A woman has spotted a blossom slightly quivering, the signal that is is about to bloom. Everyone leans in to watch. The sepals (the green outside of the flower) peel down the flower and the tightly wound yellow trumpet begins to relax and open. Within seconds, before your very eyes, the blossom opens fully and settles into a large bright yellow flower with a delicate, sweet smell. It’s is like watching time-elapsed photography in real time; it’s just incredible.
The show continues as blooms start to move and open all over the plant. It is not uncommon to hear many “ooooohs” and “aaaaaahhhhhs” and “This one! This one!” A little girl was standing next to me. I heard her say to her mom, “Primroses are nature’s fireworks!
Once the show is over and darkness has fallen, night-flying hummingbird moths come out to pollinate the flowers. Each bloom only lasts through the night until mid-morning of the next day.
Don’t miss this impressive floral show at the Folk School, now blooming (until supplies last: about 3-4 more weeks), every evening around 9 p.m. in two of the box beds in the center of the garden, across from the bench below the herb garden gazebo, and in the back of the Painting Studio.
Closed blooms and old blooms at sunset (L) / Open blooms at dusk (R)
Evening Scented Primrose Tina James Magic
Produces large fragrant blooms. At dusk, they suddenly burst open displaying crisp, yellow, showy four-petalled flowers. The flowers circle a spire of reddish, swollen buds. Blooms are 2/3 open within 10 seconds or less, and fully open within 1 to 2 minutes! Blooming lasts five to six weeks or more. Produces a flat rosette of leaves the first year, followed by 3 to 4′ yellow spires the second year. Very hardy. During the evening the flowers are pollinated by night-flying moths as large as hummingbirds. This variety was discovered by garden writer Tina James who hosts “primrose parties” every year.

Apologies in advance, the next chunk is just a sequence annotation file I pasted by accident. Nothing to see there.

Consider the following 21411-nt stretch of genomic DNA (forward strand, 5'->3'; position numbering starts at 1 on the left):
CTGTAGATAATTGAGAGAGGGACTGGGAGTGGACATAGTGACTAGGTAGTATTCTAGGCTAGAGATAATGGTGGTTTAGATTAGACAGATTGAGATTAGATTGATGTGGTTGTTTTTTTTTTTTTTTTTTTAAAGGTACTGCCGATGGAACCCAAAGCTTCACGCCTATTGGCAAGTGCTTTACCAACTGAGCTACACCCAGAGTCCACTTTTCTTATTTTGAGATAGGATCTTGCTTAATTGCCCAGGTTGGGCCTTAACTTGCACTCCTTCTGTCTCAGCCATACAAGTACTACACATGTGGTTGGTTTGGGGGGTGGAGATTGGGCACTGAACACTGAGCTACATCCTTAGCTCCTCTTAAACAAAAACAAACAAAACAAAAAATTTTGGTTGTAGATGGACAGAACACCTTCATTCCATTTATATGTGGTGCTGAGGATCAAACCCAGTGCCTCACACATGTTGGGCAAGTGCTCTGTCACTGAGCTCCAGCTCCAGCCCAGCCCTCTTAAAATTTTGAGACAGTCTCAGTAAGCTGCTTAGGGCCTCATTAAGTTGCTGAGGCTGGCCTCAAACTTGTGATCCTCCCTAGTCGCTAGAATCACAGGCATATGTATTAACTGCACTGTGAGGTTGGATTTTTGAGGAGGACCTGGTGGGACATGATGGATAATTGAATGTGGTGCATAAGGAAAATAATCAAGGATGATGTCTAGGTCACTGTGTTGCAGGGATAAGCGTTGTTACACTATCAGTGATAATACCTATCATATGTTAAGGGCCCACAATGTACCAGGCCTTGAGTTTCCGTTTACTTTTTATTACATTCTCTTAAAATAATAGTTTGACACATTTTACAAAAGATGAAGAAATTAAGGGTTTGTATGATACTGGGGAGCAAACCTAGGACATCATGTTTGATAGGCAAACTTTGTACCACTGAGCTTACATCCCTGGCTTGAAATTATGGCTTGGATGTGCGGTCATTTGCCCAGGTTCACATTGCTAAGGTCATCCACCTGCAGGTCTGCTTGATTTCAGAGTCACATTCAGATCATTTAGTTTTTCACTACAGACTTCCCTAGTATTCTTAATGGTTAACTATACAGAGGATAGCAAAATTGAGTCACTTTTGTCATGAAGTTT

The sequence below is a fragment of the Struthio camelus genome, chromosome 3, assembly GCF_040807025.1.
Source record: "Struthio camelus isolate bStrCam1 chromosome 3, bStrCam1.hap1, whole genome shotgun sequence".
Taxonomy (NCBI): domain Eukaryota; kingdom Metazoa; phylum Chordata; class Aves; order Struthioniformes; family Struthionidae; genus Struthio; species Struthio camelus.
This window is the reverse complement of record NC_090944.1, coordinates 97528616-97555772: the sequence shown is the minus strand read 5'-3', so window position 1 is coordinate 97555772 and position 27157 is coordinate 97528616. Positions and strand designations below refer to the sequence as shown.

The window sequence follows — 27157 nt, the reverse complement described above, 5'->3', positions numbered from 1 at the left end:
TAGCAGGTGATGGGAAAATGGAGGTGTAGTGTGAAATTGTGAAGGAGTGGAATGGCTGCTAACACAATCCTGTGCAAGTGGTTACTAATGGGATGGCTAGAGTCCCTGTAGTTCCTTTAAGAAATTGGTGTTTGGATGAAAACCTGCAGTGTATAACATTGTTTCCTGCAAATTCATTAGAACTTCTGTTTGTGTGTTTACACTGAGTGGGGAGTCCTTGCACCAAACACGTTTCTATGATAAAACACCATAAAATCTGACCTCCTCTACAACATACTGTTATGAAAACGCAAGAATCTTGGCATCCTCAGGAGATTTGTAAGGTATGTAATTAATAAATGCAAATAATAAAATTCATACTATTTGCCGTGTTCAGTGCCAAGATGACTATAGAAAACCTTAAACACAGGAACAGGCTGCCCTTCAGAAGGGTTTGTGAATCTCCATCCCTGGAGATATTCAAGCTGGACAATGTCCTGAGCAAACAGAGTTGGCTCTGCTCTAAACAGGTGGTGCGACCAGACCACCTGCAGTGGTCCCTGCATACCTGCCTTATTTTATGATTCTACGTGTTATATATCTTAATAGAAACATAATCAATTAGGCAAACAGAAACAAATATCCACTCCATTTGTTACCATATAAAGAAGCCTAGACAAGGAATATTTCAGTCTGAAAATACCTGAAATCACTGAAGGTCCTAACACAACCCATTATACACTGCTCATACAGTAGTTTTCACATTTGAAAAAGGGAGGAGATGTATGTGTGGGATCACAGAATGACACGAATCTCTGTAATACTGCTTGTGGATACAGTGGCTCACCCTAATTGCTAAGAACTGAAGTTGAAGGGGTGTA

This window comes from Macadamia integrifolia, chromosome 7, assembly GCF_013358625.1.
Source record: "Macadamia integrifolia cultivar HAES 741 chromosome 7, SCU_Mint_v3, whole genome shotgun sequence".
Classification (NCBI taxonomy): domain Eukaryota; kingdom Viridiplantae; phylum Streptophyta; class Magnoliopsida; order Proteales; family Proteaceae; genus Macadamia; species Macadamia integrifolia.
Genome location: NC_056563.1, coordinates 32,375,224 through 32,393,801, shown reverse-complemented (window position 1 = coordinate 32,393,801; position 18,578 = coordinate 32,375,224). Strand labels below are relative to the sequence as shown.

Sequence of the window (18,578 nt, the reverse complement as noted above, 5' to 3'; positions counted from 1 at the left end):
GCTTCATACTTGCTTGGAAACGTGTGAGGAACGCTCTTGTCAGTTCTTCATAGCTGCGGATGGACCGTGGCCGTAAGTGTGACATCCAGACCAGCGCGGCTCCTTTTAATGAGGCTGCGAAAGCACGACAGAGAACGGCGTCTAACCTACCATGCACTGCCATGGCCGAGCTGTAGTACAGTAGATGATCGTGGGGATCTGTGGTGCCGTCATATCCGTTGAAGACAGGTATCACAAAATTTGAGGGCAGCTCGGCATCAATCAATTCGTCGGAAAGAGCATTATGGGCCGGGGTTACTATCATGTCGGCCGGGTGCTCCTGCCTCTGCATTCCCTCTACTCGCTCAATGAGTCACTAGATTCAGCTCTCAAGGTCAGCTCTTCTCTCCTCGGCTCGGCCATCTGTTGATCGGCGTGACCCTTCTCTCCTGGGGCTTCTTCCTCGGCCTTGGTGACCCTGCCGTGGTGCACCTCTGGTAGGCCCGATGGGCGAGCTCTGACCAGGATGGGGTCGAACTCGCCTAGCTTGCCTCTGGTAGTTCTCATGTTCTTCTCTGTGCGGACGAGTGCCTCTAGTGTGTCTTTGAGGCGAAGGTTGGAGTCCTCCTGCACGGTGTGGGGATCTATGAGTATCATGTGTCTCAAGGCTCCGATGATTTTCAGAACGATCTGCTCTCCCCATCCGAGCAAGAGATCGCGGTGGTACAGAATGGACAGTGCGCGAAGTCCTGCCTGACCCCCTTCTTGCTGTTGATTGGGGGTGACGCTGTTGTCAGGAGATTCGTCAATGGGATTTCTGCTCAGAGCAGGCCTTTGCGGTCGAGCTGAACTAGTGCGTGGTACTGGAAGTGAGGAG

[Introduced 1987 by Southern Exposure Seed Exchange.]
A real-time video of a Primrose in the gardens here at the Folk School blooming:
I sat down with Terry Hale in the Folk School Enameling Studio where she teaches bead making several times a year. We talked about the joys of craft addiction and how she got hooked on moving glass into beads, what she likes about teaching, what she loves about the Folk School, and more. Enjoy our interview!